Recent Commonplace Entries


“The Cheka was set up under Lenin in December 1917 to take on foes of the fledgling Bolshevik state, and was generally understood to be less brutal than its successors.” (Robert Hornsby, in History Today, January 2024)

“The criterion of a successful theory is that it enables us to understand its predecessors in a newly intelligible way.” (Alasdair Macintyre, according to Jonathan Rée in London Review of Books, February 8)

“If I were God, I do not think that I would want to be studied by most contemporary theologians.” (Alasdair Macintyre, according to Jonathan Rée in London Review of Books, February 8)

“In the columns of NB there were regular protests against the idea, and the practice, of ‘separate-but-equal’ treatment of British black writers, which was gradually becoming embedded in the general conversation – a return to the bedrock of pre-civil rights segregation in the Unted States. Separate workshops for women of Asian origin sprang up in London and elsewhere, often funded by local authority culture departments eager to find worthy ways of spending taxpayers’ money. Would a woman of non-Asian appearance be asked to present ethnic certification at the door, on pain of being turned away? Anthologies reserved for black and Asian short story writers (the term BAME, standard for black, Asian and minority ethnic, had yet to come into common use) were announced, as well as prizes restricted to those who considered themselves black. If that condition of entry is broadly acceptable, then the argument is settled: we do live in a society in which people – in this case writers – can be separated according to the colour of their skin.” (James Campbell, in NB by J.C., pages 18-19)

“Unlike some pessimists who believe that only illusions render life bearable, he puts his faith in open-eyed realism: ‘To see things as they are, as opposed to how we would like them to be,’ has a healing, if not redemptive, effect, for it ‘allows us to extricate ourselves, with some dignity, from the entanglement that is human existence.’” (Robert Pogue Harrison, quoting Costica Bradatan, in review of In Praise of Failure: Four Lessons in Humility, in NYRB, March 7)

“His concern from now on would be the world as it is, not as religion would have it be. ‘I regard it as the irresistible effect of the Copernican Astronomy,’ he wrote, ‘to have made the theological scheme of Redemption absolutely incredible.’” (John Banville on Ralph Waldo Emerson, in review of Three Roads Back by Robert D. Richardson, in NYRB, March 7)

“It is commonplace that the British do not take easily to passepartout theories, such as Marxism, which aim to expound the whole of history. Give such an idea to a Frenchman and he will say that it originated in Paris; to a German and he will make a world-system out of it; to an American and he will attempt to market it; to an Irishman and he will weave a legend about it; to a Russian and he will become messianic or make himself miserable about it, perhaps both; to a Japanese and he will photograph it; to an Englishman and he will change the subject.” (from Michael Burn’s Turned Towards the Sun, p 65)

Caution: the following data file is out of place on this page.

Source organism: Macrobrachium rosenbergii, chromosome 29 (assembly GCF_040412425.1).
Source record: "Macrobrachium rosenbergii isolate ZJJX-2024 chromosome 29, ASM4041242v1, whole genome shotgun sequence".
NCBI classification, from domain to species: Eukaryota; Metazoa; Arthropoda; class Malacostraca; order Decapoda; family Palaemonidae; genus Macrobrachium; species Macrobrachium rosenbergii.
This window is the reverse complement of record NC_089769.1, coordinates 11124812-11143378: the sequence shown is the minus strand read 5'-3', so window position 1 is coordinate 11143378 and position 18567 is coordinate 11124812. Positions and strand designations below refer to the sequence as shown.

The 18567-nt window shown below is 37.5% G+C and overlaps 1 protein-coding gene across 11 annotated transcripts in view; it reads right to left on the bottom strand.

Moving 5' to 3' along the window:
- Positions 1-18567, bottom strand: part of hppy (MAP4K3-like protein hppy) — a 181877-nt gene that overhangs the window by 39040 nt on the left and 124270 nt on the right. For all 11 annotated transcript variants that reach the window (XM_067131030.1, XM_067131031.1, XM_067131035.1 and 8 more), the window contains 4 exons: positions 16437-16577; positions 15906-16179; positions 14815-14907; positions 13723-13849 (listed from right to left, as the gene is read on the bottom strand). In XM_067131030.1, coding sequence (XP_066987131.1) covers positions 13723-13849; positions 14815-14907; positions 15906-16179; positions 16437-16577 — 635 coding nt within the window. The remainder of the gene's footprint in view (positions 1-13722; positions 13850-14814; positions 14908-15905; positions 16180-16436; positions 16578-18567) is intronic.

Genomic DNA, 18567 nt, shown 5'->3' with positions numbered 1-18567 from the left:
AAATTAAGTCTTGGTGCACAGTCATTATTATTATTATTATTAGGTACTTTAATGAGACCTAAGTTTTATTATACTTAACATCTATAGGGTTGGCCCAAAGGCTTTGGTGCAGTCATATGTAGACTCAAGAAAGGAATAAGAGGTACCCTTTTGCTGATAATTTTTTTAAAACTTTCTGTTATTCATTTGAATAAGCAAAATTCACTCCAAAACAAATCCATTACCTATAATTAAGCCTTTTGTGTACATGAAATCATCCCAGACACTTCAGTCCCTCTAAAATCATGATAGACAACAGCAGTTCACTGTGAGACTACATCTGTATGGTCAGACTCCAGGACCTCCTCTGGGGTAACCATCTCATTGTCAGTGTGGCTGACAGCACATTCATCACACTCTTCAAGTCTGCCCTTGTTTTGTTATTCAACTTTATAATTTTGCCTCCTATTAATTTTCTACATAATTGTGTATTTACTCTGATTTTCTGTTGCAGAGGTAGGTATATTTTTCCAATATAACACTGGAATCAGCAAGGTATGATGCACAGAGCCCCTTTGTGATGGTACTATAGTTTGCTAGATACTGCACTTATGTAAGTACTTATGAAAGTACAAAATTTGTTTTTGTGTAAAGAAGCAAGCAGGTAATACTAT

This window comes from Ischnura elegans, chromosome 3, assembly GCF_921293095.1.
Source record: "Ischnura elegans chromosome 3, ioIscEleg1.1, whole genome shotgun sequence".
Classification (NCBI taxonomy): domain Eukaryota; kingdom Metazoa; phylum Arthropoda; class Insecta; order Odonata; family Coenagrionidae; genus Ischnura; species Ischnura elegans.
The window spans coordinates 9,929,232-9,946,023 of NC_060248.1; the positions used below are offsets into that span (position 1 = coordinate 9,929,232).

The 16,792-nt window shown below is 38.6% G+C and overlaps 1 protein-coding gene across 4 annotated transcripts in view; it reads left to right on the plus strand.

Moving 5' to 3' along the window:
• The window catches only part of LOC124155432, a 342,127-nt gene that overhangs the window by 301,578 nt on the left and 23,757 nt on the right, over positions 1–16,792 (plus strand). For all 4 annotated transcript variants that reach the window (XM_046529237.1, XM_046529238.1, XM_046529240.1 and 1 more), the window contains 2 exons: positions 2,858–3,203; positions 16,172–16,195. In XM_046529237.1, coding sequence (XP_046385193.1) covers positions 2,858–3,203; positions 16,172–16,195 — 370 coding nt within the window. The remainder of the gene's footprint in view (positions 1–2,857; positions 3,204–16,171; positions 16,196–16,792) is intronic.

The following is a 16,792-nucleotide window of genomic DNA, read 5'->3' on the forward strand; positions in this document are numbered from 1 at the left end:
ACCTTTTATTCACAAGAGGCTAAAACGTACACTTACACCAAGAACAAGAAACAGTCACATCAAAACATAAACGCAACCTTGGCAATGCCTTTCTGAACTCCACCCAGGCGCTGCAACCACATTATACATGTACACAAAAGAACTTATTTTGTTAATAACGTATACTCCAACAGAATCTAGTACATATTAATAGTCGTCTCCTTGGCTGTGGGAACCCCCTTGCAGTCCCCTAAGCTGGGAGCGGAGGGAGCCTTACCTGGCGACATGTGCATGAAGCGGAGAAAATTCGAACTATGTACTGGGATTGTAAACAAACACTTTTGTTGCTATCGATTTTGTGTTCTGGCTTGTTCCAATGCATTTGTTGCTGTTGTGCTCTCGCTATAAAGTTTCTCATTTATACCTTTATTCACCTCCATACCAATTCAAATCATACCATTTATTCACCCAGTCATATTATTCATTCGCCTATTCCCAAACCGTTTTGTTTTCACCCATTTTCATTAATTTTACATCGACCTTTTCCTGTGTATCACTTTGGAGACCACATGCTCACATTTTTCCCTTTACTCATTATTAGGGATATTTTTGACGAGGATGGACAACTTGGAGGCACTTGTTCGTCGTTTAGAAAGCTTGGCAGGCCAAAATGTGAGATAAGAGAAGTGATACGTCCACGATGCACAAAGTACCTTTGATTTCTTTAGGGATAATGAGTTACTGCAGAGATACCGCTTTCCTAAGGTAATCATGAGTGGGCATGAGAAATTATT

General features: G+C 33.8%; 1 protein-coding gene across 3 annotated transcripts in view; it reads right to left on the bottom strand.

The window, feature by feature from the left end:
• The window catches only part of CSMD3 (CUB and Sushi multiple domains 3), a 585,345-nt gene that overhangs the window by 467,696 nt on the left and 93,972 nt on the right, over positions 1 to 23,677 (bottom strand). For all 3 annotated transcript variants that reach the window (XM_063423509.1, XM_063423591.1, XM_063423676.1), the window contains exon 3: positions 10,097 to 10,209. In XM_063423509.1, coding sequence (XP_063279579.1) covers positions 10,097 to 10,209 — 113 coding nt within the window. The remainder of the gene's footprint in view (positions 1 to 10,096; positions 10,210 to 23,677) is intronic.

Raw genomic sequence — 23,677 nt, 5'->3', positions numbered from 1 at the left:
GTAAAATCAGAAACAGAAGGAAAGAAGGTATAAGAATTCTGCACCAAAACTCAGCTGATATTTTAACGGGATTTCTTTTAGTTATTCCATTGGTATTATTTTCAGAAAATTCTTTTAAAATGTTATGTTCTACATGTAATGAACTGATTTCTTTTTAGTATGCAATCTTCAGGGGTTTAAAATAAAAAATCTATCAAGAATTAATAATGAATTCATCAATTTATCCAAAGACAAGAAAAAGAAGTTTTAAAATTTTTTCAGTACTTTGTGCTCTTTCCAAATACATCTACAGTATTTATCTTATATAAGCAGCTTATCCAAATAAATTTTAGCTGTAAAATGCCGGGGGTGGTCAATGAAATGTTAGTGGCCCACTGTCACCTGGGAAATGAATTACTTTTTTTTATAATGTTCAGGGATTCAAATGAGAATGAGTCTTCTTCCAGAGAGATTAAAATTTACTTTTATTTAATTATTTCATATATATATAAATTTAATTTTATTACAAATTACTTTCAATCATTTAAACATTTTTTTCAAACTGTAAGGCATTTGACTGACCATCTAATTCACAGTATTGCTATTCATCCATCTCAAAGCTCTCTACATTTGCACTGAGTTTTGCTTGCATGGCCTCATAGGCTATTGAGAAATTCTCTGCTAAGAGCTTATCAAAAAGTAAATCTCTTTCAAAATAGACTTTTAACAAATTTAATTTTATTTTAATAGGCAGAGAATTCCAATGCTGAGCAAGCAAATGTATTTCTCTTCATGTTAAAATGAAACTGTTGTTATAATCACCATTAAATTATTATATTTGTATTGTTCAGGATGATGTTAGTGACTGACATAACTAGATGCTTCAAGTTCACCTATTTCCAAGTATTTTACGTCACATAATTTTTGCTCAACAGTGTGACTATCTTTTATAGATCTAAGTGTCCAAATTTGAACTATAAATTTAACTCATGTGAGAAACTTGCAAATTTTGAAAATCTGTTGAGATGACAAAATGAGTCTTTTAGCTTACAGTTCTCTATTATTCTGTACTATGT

“’The sovereign people have spoken,’ Churchill had growled, ‘and have decided on their own destruction. So long as the power remains in me, I shall find in my duty to divert them from their fell intent.’” (describing Churchill’s reaction at Chartwell on losing the election in 1945, recorded by Sir Desmond Morton, from Michael Burn’s Turned Towards the Sun, p 165)

“An atheist is a man without visible means of support.” (Sir Wilmott Lewis, according to Iverach McDonald in his History of The Times 1939-1966, p 151, quoted by Michael Burn in Turned Towards the Sun, p 109)

“Lately the comparison of Bolshevism with disease has become common. This is not sufficiently true. Bolshevism is not only a disease; it is death, and a very quick death, or it is not real Bolshevism.

            Bolshevism in general is a catastrophe, a shipwreck.” (P. D. Ouspensky, in Letter IV from Letters from Russia, 1919)

“‘By the way’, he said, ‘did you ever hear of the Chief of Police here in Rostov just after the outbreak of the Revolution. One of his clerks found him in his office, examining some documents very carefully. At last he looked up and said, scratching his head, “Ye-es, I can understand that the proletariat of the world ought to unite; but what I don’t understand is why they should want to unite at Rostov-on-the-Don.”’” (P. D. Ouspensky, quoted by C. E. Bechofer in the Epilogue to Ouspensky’s Letters from Russia, 1919)

3 Responses to Recent Commonplace Entries

  1. Pingback: On Privacy and Publicity | Coldspur

  2. Michael

    Not sure where to find on the map “his . . . redbrick house at Purely with its back-garden tennis-court”. Just south of Corydon, perhaps? And a few other typos this month, which are I believe abhorred by you.

    • coldspur

      Thank you, Michael. That damned autocorrect feature, I am sure. I have rebuked my Chief Editor, Thelma. But I am responsible: the buck stops here.

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